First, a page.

Ticketmaster Summer in Stages

Knock Yourself Out

Tom H C Holloway
Colonel Production Limited
The Courtyard Theatre, London

The Cast of Knock Yourself Out
Tom H C Holloway as Roger

State of the nation plays are currently being produced in vast numbers (and with plenty of ammunition) but it is refreshing to see one that does not make direct comments about the banking sector or the economy.

Knock Yourself Out is set in the sitting room of an ex-student house and revolves around the inhabitants who are navigating their way through life after university but pre career. We meet Roger (Tom H C Holloway), Billy (Paul Tinto) and Jono (Joe Sowerbutts) whose constant banter and jokes cover confusion and uncertainty about both their present and futures. Added into the mix is Jono’s manipulative girlfriend Carrie (Jenni Herzberg), Roger’s friend Ginny (Danielle Watson) and her friend Nicola (Lucy Telleck).

Act one is one long exposition setting up the characters' hopes and fears with a heavy amount of binge drinking thrown in too. There is plenty of wit and the relationships are believable but perhaps some trimming would make this first half move with slightly more pace. The wait is worth it however, and act two delivers a much more thoughtful and emotional half in which we see the full implications of adulthood begin to dawn on these bright but bored individuals.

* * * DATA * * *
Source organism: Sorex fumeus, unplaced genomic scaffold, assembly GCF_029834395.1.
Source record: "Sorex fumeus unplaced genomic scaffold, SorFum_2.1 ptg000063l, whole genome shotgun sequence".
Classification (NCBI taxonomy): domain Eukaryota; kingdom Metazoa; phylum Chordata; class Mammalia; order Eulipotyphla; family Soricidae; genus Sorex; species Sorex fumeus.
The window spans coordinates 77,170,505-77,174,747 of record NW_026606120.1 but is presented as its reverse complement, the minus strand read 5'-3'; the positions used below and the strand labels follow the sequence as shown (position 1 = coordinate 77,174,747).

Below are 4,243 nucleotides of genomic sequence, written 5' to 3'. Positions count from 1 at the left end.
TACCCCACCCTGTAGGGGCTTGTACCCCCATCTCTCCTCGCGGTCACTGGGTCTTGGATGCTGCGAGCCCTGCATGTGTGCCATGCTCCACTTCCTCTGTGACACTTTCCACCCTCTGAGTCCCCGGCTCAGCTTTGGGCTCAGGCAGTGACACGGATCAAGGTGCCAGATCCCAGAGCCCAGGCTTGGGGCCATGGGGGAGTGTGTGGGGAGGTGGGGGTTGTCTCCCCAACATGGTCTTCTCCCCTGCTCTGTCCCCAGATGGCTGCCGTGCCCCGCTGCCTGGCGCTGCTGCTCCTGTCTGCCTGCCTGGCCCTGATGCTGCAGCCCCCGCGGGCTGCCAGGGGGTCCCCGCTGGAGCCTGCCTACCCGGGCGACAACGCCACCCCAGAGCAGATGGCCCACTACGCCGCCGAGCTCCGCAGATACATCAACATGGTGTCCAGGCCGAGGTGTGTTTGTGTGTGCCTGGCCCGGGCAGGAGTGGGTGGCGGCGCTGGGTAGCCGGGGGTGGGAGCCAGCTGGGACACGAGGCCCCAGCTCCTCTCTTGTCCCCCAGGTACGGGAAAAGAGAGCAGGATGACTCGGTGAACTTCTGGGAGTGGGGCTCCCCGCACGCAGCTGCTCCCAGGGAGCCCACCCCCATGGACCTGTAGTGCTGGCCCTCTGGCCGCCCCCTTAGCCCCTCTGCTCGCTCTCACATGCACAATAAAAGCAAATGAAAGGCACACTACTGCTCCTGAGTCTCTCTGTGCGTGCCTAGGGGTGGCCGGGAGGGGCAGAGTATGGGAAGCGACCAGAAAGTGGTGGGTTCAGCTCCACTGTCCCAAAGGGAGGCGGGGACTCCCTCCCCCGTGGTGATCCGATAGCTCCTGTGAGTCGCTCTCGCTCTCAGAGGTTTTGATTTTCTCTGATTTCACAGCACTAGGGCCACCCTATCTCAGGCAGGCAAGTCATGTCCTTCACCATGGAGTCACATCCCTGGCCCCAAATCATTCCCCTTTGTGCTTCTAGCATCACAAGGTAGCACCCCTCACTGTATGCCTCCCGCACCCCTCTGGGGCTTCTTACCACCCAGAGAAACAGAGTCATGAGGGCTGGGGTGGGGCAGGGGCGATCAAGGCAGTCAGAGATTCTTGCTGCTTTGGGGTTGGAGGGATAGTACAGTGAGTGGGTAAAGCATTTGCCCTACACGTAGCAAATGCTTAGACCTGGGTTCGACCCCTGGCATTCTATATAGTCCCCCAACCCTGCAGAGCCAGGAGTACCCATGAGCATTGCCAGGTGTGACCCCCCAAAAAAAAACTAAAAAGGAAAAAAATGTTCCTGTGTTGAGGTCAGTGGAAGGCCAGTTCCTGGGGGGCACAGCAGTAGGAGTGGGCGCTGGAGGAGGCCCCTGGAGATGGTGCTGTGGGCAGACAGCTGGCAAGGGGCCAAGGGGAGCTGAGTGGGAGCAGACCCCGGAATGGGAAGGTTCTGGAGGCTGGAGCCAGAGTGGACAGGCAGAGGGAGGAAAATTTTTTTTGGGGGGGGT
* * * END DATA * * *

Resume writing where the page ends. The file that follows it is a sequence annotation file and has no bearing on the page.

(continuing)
The movement pieces are particularly effective, creating the sense of characters in partying free fall but at the same time demonstrating the repetition of these diversionary tactics as they become isolated from the ‘real’ world living in a haze of alcohol and discontent.

Knock Yourself Out captures the disillusionment of an ex-student house perfectly, the realization that partying has to end eventually and relationships need to be fought for. What seeps through the script is a frustration as these are characters that graduated with firsts and worked hard to ensure success.

One can only hope that their real life equivalents find the opportunities that allow their creativity to both flourish and pay the bills.

Reviewer: Amy Yorston